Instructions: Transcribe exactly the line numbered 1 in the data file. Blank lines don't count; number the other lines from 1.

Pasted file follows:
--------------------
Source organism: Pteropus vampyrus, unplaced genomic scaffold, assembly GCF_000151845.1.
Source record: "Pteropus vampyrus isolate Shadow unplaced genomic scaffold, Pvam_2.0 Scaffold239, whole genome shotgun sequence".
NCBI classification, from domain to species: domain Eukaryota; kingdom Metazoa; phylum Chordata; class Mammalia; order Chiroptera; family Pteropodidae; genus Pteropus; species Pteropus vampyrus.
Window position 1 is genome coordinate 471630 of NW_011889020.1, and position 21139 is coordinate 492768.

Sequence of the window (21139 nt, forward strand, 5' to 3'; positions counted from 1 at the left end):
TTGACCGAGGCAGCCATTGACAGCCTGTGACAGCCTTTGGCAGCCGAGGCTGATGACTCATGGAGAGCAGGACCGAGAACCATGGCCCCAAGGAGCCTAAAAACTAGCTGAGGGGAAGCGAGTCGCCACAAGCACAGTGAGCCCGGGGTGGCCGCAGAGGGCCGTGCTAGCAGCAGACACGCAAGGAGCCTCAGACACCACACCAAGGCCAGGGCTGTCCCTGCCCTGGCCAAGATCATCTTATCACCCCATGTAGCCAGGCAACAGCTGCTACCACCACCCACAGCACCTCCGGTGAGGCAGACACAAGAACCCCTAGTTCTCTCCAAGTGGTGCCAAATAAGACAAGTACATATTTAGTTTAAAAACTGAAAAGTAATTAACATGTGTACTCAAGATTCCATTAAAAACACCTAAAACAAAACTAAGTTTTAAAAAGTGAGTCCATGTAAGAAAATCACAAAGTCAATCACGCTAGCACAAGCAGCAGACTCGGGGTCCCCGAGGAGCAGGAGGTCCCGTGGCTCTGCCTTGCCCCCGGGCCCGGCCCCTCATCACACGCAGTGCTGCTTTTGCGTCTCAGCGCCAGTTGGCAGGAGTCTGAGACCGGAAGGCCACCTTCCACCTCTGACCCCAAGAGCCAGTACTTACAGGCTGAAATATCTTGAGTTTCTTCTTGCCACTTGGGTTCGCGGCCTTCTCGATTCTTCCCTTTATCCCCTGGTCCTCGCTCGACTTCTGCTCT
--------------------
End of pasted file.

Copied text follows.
Source organism: Pteropus vampyrus, unplaced genomic scaffold, assembly GCF_000151845.1.